Sid Smith's Postcards From The Yellow Room JUNE 1, 2005 - by Sid Smith


The bliss is back!

For all the art-games, strategising and punditry on anything from the Turner prize to voting Lib Deb, Brian Eno's latest album, Another Day On Earth, provides a timely reminder that the real secret to his peculiar success has always been his unerring sense of melody. Strip away the theories, concepts, futurology and Renaissance-man tags and what you're left with is someone who knows how to nail a first-rate song down and can do it with the pin-point accuracy of seasoned sharp-shooter.

Maybe it was all that doo-wop when he was a kid or maybe it comes from having rubbed satin and tat with Bryan Ferry when he was still writing decent tunes. Perhaps its hanging out with the Bowie's and Bono's of this world or almost any shining star in the cultural firmament of the last thirty years you might care to mention. Wherever he gets it from doesn't matter; having created a genre or two in his time, renovated numerous careers of the great and good as well as inspiring countless legions of artists around the globe, Brian Eno has nothing to prove.

Bright, joyful and at times exceptionally moving, much of the album basks in the mellifluous glow of Eno's multi-tracked voice. The shuffling upbeat grooves of Under (previously heard on the abandoned My Squelchy Life) and the ludicrously uplifting Just Another Day show Eno as a relaxed crooner out to enjoy himself.

Perhaps the album's crowning glory is the blissful And Then So Clear. It contains everything one might hope to encounter in Eno's music; lofty sonics, astute use of space, rich cadences and a drop-dead gorgeous resolution. Not for the first time in his career Eno somehow grasps the ineffable resulting in a track that is devastatingly effective and stirringly poignant. When it ends you don't know whether to laugh or cry. Originally intended as the album's ending where it would have provided an opulent closing statement in the manner of Spider And I, it's been re-sequenced and truncated acting now as a glacial comparison to the slow-burning heat of the album's opener, This.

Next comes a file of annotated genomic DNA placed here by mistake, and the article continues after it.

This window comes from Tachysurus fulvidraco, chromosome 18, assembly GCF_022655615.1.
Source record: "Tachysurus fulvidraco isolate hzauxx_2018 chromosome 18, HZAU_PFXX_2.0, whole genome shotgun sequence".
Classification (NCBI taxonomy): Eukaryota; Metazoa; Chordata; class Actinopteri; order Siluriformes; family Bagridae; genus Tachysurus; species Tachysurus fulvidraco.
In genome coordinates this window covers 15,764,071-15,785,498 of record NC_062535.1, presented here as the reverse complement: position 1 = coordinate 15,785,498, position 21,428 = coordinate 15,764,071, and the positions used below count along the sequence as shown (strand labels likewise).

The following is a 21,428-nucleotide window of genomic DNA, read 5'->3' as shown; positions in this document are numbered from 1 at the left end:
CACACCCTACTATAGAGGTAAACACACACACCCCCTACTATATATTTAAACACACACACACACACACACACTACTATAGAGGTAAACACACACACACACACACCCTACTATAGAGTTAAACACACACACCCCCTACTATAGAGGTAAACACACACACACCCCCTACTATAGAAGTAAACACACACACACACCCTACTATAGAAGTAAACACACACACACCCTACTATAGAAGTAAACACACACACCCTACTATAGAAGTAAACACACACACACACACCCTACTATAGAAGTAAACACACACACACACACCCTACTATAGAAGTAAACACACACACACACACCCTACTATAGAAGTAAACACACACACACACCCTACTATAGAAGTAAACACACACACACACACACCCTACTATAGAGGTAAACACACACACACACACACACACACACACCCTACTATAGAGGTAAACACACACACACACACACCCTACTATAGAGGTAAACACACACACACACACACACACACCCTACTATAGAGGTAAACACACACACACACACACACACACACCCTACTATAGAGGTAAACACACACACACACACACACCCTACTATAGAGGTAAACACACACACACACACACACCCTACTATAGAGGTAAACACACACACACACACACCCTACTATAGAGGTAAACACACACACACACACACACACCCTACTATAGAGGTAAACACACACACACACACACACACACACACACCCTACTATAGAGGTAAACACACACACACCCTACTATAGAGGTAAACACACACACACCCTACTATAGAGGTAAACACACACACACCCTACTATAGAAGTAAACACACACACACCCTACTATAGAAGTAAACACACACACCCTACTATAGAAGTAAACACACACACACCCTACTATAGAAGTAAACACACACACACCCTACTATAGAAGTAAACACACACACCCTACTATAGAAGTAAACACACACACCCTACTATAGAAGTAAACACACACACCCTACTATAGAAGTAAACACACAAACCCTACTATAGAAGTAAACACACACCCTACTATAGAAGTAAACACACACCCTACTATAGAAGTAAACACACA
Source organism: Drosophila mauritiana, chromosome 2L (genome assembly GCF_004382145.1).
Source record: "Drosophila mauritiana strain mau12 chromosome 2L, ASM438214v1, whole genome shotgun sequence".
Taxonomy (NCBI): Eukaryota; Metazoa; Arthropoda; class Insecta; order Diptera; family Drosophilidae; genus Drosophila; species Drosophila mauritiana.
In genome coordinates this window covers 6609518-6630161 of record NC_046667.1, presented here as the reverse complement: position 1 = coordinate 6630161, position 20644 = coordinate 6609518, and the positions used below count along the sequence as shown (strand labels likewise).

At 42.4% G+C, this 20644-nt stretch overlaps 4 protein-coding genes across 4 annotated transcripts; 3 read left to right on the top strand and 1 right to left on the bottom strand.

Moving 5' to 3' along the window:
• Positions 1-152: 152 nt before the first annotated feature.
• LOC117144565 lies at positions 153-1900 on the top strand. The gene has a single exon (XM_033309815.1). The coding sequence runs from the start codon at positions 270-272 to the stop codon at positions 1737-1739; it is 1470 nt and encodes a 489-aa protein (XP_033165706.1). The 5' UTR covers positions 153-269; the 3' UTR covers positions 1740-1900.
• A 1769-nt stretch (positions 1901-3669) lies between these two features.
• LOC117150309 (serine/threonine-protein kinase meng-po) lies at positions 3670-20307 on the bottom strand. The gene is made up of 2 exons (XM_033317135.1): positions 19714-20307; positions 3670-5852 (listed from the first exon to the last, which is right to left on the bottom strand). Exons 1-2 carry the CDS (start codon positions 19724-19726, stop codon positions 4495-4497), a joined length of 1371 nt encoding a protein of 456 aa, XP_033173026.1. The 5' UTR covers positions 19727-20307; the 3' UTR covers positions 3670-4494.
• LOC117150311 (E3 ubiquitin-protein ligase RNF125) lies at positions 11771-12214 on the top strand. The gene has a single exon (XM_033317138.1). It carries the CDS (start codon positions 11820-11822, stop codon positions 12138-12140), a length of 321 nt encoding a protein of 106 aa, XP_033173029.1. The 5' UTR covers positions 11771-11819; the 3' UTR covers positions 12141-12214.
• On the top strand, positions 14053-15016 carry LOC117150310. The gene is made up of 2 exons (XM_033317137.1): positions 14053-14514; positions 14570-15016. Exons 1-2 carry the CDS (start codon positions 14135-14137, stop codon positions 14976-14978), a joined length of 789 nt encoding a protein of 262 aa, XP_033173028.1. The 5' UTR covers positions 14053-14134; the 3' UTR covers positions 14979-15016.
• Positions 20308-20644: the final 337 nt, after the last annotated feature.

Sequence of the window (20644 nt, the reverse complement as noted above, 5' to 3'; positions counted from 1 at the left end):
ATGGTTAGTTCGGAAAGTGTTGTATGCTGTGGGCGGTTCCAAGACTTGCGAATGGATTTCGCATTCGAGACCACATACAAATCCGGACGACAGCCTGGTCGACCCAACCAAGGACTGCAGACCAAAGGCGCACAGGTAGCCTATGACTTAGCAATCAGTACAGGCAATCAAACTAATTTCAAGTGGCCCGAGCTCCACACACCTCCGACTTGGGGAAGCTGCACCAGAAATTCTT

Like the painter who captures the complexity of experience with a few brush strokes, so Eno is capable of invoking feelings and moods with a disarming and seductive simplicity that belies the detail and complexity of his processes. Going Unconscious and the tentative Long Way Down waft in and out of focus, interludes that gently usher us along to the plush Caught Between, a quirky ballad surrounded by a rattling, spinning environment and a droll solo that sounds like Robert Fripp crossed with Rolf Harris on Stylophone. He's having fun and enjoying himself and it shines though in abundance.

A somewhat darker edge creeps in with the nervous urgency of Passing Over. Following a pensive vocal, the brooding middle section contains a swarming backdrop of grinding, distorted guitars and an ominous tumbling echo-drenched piano solo. In an already tightly plotted drama, the real twist comes when Eno's vocals return. Augmented to a ring-modulated baritone rasp, he chillingly announces that the past is gone and can never be recollected. It's a genuinely unsettling moment. Bonebomb, (David Bowie's favourite cut apparently) also shares a jarring throbbing quality; lines recited by a female voice are scattered like seeds from which ideas and provocative correspondences burst and bloom.

How Many Worlds is an object lesson in Eno's other trademark skill - making a little go a long way. Here a looped Spanish guitar provides the brisk foundation for a song that asks questions about life with the naïve precision of an inquisitive child. Here, the luscious instrumental passage, partially reminiscent of Ascending from the Apollo album, captures Eno at his most yearning. The surging romanticism as the string section swells and falls away is without doubt one of the most breath-taking and accomplished moments in his recorded output.

Another Day On Earth represents the best of Eno's sound worlds, an eloquent, articulate collection combining in a triumphant record of memorable songs. It's an old friend returning, a big friendly hug of an album; it's music to put a smile on your face.